Don Schaufler wins 2013 Presidential Field Forester Award

The Council of the Society of American Foresters have chosen Donald Schaufler to receive the 2013 Presidential Field Forester Award to be presented at the SAF National Convention in Charleston, South Carolina on October 25. This award recognizes Don for his innovative methods and record of excellence in the practice of forestry management. Please join us in congratulating Don for this national recognition!

Announcing Dan Decker as Chair of the Department of Natural Resources

We are very pleased to announce that Professor Dan Decker has agreed to become the next Chair of the Department of Natural Resources, effective July 1, 2013, for a three year term. Please join with us in congratulating Dan on this new appointment!

Dan brings to the position a record of strong scholarship and administrative experience (including previous service as department Chair).

 

Please also join us in thanking Marianne Krasny for her dedicated service as department Chair. Marianne will continue her valuable work in the NTRES community, such as with the EPA’s National Environmental Education Training Program, with her graduate students and colleagues in the Civic Ecology Lab, teaching online courses for outside Cornell audiences, and work on a book currently under review and an eBook just underway.

Marianne Krasny, department Chair 2007-2013

 

Keith Tidball to design, build, and research “healing spaces”

Keith Tidball is co-principle investigator on a project to build Open Spaces Sacred Places (OSSPs) in Joplin, Mo., and New York City. “The OSSPs will be nodes on the landscape where people can connect to values [of natural elements for healing after a disaster], and these places will become portals where people can reconnect with nature,” said Tidball.

rendering

The “Landscapes of Resilience” project recently received a $585,000 National Open Spaces Sacred Places award. This five-year grant will go towards building and studying healing spaces for residents recovering from the May 2011 Joplin tornado and Hurricane Sandy.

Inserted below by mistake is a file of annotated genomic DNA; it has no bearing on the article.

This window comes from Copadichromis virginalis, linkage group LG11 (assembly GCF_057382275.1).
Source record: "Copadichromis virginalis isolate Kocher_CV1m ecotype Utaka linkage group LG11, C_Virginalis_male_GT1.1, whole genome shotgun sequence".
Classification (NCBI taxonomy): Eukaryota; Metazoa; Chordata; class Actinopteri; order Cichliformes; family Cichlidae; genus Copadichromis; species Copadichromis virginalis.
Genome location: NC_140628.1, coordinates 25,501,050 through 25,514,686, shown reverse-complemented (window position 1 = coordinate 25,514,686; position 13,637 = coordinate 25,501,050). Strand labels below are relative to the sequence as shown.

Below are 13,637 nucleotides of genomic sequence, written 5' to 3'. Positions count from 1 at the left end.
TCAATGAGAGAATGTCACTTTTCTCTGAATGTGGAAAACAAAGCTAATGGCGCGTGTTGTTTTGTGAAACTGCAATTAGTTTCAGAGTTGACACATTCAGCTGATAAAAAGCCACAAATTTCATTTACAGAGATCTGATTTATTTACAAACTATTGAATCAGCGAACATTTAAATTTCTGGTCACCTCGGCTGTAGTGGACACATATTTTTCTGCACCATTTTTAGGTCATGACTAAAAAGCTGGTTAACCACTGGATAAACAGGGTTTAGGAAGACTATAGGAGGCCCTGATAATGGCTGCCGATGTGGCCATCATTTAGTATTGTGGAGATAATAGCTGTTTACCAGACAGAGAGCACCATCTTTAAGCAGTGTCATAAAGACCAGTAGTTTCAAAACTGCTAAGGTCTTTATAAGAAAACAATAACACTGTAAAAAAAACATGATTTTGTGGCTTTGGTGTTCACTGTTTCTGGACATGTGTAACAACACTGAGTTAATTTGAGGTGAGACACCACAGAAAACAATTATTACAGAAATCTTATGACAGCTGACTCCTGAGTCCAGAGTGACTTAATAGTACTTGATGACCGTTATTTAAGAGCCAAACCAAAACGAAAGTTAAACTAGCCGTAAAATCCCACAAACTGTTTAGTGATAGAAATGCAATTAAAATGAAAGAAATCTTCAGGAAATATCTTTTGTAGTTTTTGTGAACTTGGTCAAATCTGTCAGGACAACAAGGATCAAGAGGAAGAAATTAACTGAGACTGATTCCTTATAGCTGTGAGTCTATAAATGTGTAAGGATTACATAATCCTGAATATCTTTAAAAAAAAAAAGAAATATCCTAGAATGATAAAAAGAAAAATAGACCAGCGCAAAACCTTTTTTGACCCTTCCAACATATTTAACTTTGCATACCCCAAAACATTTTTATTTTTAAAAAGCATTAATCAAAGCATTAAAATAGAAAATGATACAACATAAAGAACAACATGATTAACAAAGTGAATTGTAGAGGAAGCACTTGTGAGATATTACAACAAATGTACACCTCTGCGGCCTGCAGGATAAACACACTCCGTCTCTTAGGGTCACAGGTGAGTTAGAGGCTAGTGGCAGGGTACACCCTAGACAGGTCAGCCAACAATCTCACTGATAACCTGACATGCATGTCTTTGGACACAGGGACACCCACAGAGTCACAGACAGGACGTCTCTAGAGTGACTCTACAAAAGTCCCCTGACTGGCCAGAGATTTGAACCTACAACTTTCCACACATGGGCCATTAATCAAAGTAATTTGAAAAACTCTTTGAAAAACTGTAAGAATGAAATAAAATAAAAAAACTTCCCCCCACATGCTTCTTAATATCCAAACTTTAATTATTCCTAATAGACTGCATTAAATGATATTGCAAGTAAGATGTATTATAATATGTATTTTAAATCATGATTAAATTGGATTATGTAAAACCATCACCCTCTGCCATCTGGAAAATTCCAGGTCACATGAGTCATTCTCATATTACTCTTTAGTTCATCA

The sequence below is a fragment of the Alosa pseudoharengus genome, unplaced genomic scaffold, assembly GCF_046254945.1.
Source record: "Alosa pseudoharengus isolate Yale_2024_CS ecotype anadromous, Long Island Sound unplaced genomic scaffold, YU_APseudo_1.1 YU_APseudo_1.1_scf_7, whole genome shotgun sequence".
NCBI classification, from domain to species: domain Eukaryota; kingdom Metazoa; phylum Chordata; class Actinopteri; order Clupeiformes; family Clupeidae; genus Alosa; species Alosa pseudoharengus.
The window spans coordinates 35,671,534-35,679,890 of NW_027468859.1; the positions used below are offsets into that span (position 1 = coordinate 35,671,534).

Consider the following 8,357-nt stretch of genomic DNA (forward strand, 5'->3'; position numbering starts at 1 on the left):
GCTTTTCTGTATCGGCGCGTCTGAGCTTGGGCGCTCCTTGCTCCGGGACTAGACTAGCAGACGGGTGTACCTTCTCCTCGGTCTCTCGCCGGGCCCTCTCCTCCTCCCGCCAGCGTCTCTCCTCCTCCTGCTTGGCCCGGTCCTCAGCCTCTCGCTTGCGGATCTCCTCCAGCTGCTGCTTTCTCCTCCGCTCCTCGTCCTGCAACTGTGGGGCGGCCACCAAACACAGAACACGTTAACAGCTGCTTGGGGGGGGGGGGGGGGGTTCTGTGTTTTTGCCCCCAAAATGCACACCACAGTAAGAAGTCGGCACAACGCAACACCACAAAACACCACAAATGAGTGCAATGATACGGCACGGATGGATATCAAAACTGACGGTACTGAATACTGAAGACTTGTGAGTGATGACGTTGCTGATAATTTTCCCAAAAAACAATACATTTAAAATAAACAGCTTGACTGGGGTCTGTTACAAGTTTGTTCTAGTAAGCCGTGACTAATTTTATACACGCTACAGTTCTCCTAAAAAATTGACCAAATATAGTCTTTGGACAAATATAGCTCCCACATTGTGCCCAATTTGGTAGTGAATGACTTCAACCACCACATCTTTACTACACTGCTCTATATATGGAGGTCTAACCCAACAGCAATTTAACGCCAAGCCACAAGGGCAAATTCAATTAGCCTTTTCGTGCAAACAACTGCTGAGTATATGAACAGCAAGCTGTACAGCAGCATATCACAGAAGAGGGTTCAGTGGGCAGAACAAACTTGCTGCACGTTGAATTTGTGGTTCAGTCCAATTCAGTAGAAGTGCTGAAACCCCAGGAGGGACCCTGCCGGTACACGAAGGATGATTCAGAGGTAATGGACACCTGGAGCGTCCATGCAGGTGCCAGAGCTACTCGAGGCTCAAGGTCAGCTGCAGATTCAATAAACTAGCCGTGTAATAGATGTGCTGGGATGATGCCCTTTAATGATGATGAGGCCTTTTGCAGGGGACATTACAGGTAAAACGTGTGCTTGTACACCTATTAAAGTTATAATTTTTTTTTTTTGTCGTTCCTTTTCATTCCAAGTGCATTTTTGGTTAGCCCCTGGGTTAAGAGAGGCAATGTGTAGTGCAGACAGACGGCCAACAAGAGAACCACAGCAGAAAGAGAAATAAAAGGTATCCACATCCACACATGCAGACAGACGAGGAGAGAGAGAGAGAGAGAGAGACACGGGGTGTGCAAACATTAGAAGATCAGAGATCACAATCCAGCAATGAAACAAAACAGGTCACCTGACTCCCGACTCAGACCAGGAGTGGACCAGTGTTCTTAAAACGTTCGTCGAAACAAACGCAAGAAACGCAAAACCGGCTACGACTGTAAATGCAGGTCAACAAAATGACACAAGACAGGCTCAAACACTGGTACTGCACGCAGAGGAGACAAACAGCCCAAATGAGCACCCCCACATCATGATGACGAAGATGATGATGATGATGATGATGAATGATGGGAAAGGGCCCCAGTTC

For further reading, please see this article from the Cornell Chronicle.

Volunteers pitch in to plant trees at Freeville research farm

From Anja Timm, Cornell University Agricultural Experiment Station.

Volunteers from across campus and around the community came together for a productive day to plant hundreds of hardwood seedlings.

More than 30 volunteers from Cornell University and George Junior Republic planted 800+ trees on two acres at Cornell’s Homer C. Thompson Vegetable Research Farm in Freeville, N.Y., May 18. Cornell University Agricultural Experiment Station (CUAES) and Cornell’s Department of Natural Resources hosted the tree-planting party.

The planting is part of a research project evaluating six methods of protecting saplings from browsing deer, including different tubes, liners and bud caps. As volunteers planted the white oak, sugar maple, and black locust seedlings, they measured, staked and tagged them, and the trees’ growth will be carefully tracked over the next few years. “The goal of the research is to help landowners and managers find the most economical and sustainable ways to protect vulnerable trees from deer when replanting forestland or establishing windbreaks,” says Peter Smallidge, State Extension Forester with the Department of Natural Resources, who leads the project.

Tree tubes provide protection for seedlings against damage by deer and small rodents, but vary in cost and seedling growth.

The applied research project will be used in extension programming to provide guidance to foresters, maple producers, woodlot owners, and farmers.  Tree planting is a popular activity, and the mix of species is linked to the diverse interests of owners and managers throughout NY.
More information about tree planting

Nick Vail and growers in CUAES’s Caldwell greenhouses grew all of the year-old seedlings for the trial.

Honors Research Celebration: Friday, May 24!

Help celebrate the  2013 Senior Class graduating with Distinction in Research

Friday, May 24 12:30 pm-3:00 pm
102 Mann Library

 

Posters and Oral Presentations

Students and Thesis Titles

 

1)      Emily Bialowas (NTRES): The impact of Didymosphenia geminata (Didymo) on macroinvertebrate communities in Esopus Creek, New York

 

2)      Kelsey Erickson (NTRES): Secondary effects of Hemlock Woolly Adelgid (Adelges tsugae) infestation on Hemlock stands and implications for their management in Ithaca, NY

 

3)      Cassandra F.L. Garcia (NTRES): Quantifying the effects of Marcellus Shale gas development on forest salamanders

 

4)      Tianjun Hou (SNES): The effects of soil calcium restoration on the growth rate and annual mortality of sugar maples in Hubbard Brook Experiment Forest (HBEF)

 

5)      Mou Jian Lee (NTRES): Possibilities for the emergence of Civic Ecology practices in response to social-ecological disturbance: The Case of nuisance Chironomids in Singapore

 

6)      Margaret M. Luebs (NTRES): A comparison of predation on Soft-Shell Clams (Mya arenaria) and Stout Razor Clams (Tagelus plebeius)

 

7)      Sarah A. Maclean (NTRES): The sound of danger: Threat sensitivity to predator vocalizations, alarm calls, and novelty in gulls

8)      Erica Merritt (NTRES): Management of Chicago’s Lincoln Park ash trees in the face of Emerald Ash Borer: A spatial plan using ArcGIS 10.1

 

9)      Emma Schnur (NTRES): Deploying the Conservation Awareness Index in New York: Do family forest landowners know their conservation options?

 

10)   Jennifer Sun (SNES): Investigating the environmental source and function of thiaminase I

11)   Olivia Walton (NTRES):